Yes, this is something I actually heard a trainer say at a workshop I was giving overseas.
In fact, having the unique opportunity to travel the world, giving talks about working with and modifying aggressive behaviors in dogs, I've been privy to some really interesting viewpoints when it comes to dog training.
"Spitting in your dog's food to claim ownership" is another one that ranks up there in the bizarre — and appetite spoiling — category.
While it would seem obvious that urinating on a dog will not fix a resource guarding issue, there are still a plethora of erroneous recommendations being doled out as gospel online and by well-meaning dog enthusiasts.
Some of these include:
- Reaching into a dog's food bowl while they are eating so they "get used to it"
- Taking their food bowl away while they are eating so "they know you own it"
- Petting the dog while they are eating so they "get used to it"
This "advice" actually creates a lot of business for dog trainers and behavior consultants who work with resource guarding in dogs. A fair amount of my cases involving dogs who guard food bowls or other ingestible items have a history of being exposed to these annoying human attempts of well-intentioned, but ultimately doomed, proactivity.
Now, there are some dogs who habituate to these interruptions during what should be a peaceful meal time — but why risk it?
Resource Guarding is all about associations...
If the association for the dog is "when humans approach while I'm eating, they are going to annoy the heck out of me, or take something that I like away," then we can reasonably understand why an aggressive response might occur — quite normal for the repertoire of canine behavior.
Eating faster when people approach; moving to position themselves between the person and the resource; freezing; growling; snarling; snapping; lunging; and biting are all behaviors that can fall under the resource guarding umbrella. If the goal is to modify them OR to be proactive to prevent resource guarding in the first place, then it's all about creating a positive association for when humans (or other animals) approach.
Concentrating on changing associations keeps it simple for the owner, and often removes a lot of unnecessary ancillary recommendations that can be found in some resource guarding protocols.
Approaches must predict wonderful things for the dog. The proverbial $100 bill should drop when the dog is "munching on a bowl full of nickels." This is crucial in resource guarding cases as the item being delivered during the approach must be of higher value than what the dog currently has in their possession. The association we are looking for is "humans (or other animals) approaching means I'm about to get something really good! Fugget about the thing I have now!"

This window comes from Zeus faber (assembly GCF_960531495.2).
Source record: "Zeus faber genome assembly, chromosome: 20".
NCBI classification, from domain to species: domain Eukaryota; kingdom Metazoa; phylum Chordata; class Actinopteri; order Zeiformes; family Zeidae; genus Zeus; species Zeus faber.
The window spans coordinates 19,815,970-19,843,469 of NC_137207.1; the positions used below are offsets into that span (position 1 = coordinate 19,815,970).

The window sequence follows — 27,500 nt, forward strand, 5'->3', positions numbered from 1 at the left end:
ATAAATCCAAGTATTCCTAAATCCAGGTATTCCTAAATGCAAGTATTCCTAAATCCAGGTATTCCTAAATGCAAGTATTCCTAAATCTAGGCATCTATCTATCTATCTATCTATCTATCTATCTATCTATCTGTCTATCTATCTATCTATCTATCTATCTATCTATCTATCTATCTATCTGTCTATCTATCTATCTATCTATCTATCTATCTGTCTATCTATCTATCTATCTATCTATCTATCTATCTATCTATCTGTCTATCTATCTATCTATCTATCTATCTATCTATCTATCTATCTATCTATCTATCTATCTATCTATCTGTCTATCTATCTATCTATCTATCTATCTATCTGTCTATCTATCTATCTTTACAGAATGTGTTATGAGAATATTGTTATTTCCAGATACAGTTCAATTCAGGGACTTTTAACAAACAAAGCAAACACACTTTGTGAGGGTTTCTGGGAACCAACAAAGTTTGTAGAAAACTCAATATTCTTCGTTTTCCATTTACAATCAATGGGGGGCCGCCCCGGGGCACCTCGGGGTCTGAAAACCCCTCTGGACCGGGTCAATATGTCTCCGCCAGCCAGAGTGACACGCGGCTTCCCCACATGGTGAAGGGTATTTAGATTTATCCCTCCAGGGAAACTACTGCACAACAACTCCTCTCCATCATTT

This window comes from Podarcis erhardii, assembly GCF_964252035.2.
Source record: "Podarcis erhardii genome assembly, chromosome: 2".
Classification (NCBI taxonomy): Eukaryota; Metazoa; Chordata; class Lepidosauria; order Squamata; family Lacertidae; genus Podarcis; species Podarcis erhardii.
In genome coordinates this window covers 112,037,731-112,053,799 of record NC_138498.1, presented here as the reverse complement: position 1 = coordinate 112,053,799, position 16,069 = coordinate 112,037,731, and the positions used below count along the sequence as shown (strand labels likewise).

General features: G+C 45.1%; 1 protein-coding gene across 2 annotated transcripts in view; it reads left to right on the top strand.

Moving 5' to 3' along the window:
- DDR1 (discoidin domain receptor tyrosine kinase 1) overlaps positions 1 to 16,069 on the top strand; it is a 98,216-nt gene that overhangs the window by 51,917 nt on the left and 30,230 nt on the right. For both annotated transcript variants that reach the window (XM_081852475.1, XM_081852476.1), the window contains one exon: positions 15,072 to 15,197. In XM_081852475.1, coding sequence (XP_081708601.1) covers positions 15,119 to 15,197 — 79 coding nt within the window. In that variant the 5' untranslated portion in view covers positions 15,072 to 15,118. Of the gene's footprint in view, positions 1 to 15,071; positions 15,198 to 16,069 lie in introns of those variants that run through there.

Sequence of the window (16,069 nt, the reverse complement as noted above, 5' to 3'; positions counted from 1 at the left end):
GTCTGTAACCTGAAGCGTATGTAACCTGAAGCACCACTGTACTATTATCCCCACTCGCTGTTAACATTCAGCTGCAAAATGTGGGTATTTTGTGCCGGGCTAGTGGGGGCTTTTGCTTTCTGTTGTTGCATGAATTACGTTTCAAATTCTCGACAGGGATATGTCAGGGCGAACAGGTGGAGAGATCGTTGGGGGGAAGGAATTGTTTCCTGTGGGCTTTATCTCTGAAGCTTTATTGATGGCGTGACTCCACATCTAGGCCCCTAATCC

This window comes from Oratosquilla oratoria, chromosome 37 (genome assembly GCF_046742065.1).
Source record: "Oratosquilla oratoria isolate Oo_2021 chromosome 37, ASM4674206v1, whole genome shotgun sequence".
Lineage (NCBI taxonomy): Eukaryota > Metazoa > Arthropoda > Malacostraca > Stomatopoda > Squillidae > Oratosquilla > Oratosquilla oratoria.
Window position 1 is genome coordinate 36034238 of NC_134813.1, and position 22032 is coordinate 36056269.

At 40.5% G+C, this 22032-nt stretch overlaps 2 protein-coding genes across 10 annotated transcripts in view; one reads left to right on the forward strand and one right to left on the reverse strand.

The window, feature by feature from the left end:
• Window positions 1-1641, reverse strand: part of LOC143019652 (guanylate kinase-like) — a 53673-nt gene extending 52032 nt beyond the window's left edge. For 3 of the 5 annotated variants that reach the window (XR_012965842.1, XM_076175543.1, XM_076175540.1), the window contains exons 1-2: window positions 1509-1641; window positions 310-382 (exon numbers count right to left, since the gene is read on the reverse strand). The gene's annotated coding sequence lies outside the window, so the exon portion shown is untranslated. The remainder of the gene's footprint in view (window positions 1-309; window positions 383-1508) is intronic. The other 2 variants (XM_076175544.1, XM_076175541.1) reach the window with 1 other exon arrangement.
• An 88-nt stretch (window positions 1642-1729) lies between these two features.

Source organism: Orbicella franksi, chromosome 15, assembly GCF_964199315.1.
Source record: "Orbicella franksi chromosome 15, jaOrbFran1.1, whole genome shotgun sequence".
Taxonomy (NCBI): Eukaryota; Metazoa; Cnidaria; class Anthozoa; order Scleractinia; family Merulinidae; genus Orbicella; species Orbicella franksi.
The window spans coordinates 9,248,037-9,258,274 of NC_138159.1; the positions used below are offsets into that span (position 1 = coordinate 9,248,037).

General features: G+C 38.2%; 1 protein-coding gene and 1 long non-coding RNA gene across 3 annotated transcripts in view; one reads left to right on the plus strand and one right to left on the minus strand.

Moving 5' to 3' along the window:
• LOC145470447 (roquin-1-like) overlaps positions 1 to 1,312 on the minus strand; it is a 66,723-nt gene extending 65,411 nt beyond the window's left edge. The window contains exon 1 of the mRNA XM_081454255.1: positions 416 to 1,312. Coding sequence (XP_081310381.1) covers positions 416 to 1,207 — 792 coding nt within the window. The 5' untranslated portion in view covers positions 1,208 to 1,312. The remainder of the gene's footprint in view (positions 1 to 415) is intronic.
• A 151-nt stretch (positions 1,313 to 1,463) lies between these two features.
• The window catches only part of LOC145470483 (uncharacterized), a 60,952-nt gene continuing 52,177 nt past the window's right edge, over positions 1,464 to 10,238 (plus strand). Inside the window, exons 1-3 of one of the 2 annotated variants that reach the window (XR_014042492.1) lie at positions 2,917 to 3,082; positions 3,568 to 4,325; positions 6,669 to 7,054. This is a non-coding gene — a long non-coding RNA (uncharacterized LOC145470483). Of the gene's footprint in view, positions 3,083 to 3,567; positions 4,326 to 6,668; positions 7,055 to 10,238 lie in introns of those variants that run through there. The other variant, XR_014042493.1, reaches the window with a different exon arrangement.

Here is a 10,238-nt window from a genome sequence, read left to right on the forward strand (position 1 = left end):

Common Resource Guarding Advice: What does it do?
Besides the awful advice of using our dogs as a fire hydrant, let's look at a couple other common recommendations for modifying resource guarding behavior.
"Hand feed the dog so they (insert a variety of reasons here)."
This is one I see as part of well-intentioned resource guarding protocols, though when we dig a bit deeper, what is the association we are changing or creating here? Is it that hands are safer? Is it that people approaching sometimes have food in their hands? Is it that food only comes from the owner, so they are in control of the resources?
The negative association that we want to address — people approaching when the dog has a resource — really isn't being changed here, right?
Let's look at another common recommendation.
"Cue the dog to sit to control their excitement and slow them down before they eat so they are less likely to guard the food (or again, a variety of other theories)."
This one's not a bad idea if we have a dog who jumps up on their owner during meal times, knocks the food bowl out of their hands, or otherwise engages in undesirable behavior before the meal.
But again, what is the association being changed or created here?
We aren't truly addressing the negative association that is currently in place after the dog has the resource.
When working with a dog who exhibits resource guarding behavior, it is crucial to change the associations for the stimuli that immediately precede the undesirable behaviors. Focusing on creating positive associations for the dog in the contexts they respond negatively will keep the behavior plan simple and effective.
So, if you happen to run into someone peeing on their dog, ask them what association they are creating in that moment.
* If you are experiencing resource guarding issues with your own dog, seek out the guidance from a professional that has a background in modifying aggression in dogs using positive reinforcement, differential reinforcement, or desensitization and classical counterconditioning. (Those are the key words you will be looking for!)